And you can imagine the anthropomorphic turtle hearing this and smiling a turtle-like smile to itself. “Yup, I guess I’ll just keep pottering along …!

“Costa Rica here I come!”

Coaching in Companies

What’s the effect of coaching in companies?

What a tricky question!

But researchers attempt to answer it from time to time. N2growth, a leading venture growth consultancy, released in 2006 the results of a study quantifying the business impact of executive coaching. The study included 100 executives – mostly from Fortune 1000 companies – who received coaching.

The coaching delivered an average return on investment of 5.7 times the initial investment in a typical executive coaching assignment according to executives who estimated the monetary value of the results achieved through coaching.

The study included data on executive behaviour change, organizational improvements achieved, and the return on investment (ROI). Participating companies realised improvements in

  • Productivity (reported by 53% of the executives who estimated the monetary value of the results)
  • Quality (48%)
  • Organizational strength (48%)
  • Customer service (39%)
  • Reducing customer complaints (34%)
  • Retaining executives who received coaching (32%)
  • Cost reductions (23%)
  • Bottom-line profitability (22%)

Other benefits to executives who received coaching were

  • Improved working relationships with direct reports (reported by 77% of executives)
  • Improved working relationships with immediate supervisors (71%)
  • Improved teamwork (67%)
  • Improved working relationships with peers (63%)
  • Increased job satisfaction (61%)
  • Reduction of conflict (52%)
  • Increased organizational commitment (44%)
  • Improved working relationships with clients (37%)

An excellent thing then…

However – as Einstein had written on his wall – “Not everything that counts can be counted; not everything that can be counted counts.”

A coaching culture is not always a straightforward or comfortable environment – it requires a courageous approach, and a certain amount of letting go. Leaders sometimes talk about a coaching climate, magnetic leadership and empowerment – and then use command and control to impose a new coaching paradigm  – which doesn’t exactly align with the spirit of coaching!

Here’s a little domestic story:

I used to walk my son to school when he was very young. His favourite day in the summer was Tuesday – swimming day – when the whole class would troop down to the local leisure centre. Most early mornings I would shout up to him from the kitchen, “Remember your swimming things!” Sometimes I forgot to remind him and he forgot too. On those days after depositing him at school I would rush home for the forgotten items and deliver them to the school.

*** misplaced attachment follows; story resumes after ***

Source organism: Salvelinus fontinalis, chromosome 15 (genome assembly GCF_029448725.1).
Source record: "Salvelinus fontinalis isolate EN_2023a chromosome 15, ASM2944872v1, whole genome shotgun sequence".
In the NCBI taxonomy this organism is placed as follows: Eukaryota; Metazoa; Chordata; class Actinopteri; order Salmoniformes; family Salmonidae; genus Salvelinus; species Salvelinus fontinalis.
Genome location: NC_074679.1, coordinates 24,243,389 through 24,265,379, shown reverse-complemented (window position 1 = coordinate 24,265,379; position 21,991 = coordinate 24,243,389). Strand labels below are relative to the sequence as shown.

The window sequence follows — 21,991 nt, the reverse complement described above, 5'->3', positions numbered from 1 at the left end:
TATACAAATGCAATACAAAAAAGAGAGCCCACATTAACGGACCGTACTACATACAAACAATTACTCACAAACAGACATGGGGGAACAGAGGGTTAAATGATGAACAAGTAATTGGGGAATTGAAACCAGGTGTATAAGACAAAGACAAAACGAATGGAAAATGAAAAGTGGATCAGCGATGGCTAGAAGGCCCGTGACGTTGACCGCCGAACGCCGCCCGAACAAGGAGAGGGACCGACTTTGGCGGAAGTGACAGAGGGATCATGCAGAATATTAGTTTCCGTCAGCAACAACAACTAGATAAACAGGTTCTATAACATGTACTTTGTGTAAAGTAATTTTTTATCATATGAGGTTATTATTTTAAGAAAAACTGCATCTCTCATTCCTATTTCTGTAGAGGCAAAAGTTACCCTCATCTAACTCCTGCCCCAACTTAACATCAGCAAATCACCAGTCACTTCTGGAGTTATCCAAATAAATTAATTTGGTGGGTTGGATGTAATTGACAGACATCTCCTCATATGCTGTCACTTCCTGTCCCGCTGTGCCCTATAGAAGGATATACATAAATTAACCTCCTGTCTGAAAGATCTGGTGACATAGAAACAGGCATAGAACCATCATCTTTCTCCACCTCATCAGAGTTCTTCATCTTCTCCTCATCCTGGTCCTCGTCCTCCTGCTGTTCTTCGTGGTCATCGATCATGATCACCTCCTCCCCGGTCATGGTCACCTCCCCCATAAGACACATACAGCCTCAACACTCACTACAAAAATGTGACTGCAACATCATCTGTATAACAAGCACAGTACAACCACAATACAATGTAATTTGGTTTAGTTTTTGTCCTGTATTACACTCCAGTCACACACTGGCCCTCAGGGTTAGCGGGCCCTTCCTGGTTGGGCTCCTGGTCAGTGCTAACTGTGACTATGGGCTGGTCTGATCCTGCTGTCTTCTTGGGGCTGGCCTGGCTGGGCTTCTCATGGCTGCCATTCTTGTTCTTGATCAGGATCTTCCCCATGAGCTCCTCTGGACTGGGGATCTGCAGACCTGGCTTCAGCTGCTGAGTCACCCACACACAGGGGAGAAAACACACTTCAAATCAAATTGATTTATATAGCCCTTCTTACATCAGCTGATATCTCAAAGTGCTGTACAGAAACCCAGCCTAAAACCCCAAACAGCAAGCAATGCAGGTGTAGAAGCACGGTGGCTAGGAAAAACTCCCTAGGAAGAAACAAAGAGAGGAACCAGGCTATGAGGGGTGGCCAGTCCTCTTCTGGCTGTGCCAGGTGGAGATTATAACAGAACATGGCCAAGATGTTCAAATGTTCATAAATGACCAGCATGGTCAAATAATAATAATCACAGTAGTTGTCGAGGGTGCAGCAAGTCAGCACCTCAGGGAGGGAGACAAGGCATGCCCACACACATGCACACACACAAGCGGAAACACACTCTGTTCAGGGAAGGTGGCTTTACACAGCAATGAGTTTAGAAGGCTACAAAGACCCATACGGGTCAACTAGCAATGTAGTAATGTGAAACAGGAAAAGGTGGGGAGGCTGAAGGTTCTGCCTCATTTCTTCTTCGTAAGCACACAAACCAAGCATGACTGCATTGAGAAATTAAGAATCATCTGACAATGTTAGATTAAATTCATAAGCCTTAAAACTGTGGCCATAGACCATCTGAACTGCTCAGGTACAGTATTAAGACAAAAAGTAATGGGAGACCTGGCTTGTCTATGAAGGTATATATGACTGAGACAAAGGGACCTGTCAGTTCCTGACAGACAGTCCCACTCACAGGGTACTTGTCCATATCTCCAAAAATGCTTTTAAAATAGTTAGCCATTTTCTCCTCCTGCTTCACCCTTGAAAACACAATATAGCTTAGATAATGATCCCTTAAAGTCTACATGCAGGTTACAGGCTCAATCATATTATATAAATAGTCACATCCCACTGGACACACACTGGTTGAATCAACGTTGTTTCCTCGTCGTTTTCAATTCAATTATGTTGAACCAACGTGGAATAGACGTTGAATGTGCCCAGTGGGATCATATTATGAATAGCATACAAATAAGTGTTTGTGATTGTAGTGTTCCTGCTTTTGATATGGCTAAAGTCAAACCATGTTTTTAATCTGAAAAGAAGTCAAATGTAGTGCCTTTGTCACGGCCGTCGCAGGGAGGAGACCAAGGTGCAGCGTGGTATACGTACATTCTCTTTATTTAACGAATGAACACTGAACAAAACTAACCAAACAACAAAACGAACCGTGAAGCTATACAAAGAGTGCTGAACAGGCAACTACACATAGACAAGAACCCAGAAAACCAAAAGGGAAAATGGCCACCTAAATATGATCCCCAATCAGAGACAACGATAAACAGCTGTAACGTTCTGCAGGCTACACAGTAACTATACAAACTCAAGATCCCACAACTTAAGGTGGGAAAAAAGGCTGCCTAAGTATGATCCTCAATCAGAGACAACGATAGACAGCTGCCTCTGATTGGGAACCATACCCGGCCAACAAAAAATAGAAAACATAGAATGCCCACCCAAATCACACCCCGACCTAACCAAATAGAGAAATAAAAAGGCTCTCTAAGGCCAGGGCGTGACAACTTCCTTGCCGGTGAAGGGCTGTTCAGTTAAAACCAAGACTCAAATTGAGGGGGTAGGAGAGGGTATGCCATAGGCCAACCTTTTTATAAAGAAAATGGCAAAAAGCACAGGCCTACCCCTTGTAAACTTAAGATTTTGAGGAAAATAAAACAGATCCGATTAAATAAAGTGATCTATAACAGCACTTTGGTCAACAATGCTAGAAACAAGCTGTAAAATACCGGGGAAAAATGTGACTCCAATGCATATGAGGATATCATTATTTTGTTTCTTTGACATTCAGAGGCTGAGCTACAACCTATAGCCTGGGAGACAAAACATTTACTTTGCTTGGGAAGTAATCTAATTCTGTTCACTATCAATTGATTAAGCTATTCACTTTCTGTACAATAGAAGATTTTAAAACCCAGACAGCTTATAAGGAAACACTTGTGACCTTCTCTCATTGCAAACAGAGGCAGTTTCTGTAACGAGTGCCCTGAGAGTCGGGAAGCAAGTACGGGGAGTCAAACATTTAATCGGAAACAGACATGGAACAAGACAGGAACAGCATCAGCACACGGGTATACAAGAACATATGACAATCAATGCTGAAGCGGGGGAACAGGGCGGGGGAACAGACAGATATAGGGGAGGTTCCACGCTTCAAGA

That is – until I went back to work. One Tuesday we reached school and he suddenly remembered that it was swimming day. But that day I had to tell him that I was off to work and did not have the time to go home for the swimming stuff. Tears and pleas were in vain. There was no swimming for him that day. He was bitterly disappointed.

The result? From that day on, he always remembered his swimming things on a Tuesday – for himself. It was an important bit of growing into responsibility for him.

For me it was a revelation: that bringing people into full responsibility is not always about controlling or leading or teaching – sometimes it’s even about letting go.

Now translate that to a business context in which I am the team leader and my son is the team member. At a certain point I hand over responsibility for something – which means I let it go and allow the person to grow. If I actually let go – and here’s the rub – mistakes may happen: letting go means giving up control over results. But the approach allows the team member to take charge and in doing so they step into greater capability and sense of responsibility – not only for now but for life.

Of course, coaching is not all about letting go. The coach needs a whole tool bag of different tools. But it is about the coachee being in charge of their life and the coach believing the coachee to be creative, resourceful, whole and extraordinary – and to be trusted.

Much ‘strong’ leadership keeps people small.

“Treat people as if they were what they ought to be, and
you help them become what they are capable of”
Joseph Wolfgang Von Goethe

Coaching is about encouraging people to step into their greatness – what a gift to the organisation – and yes to the ROI too …

Coaching has many different tools for helping people as you walk beside them on their journey. Learning to be an excellent coach will help your organisation and is also a great development tool for yourself. You learn what you teach; you teach what you learn.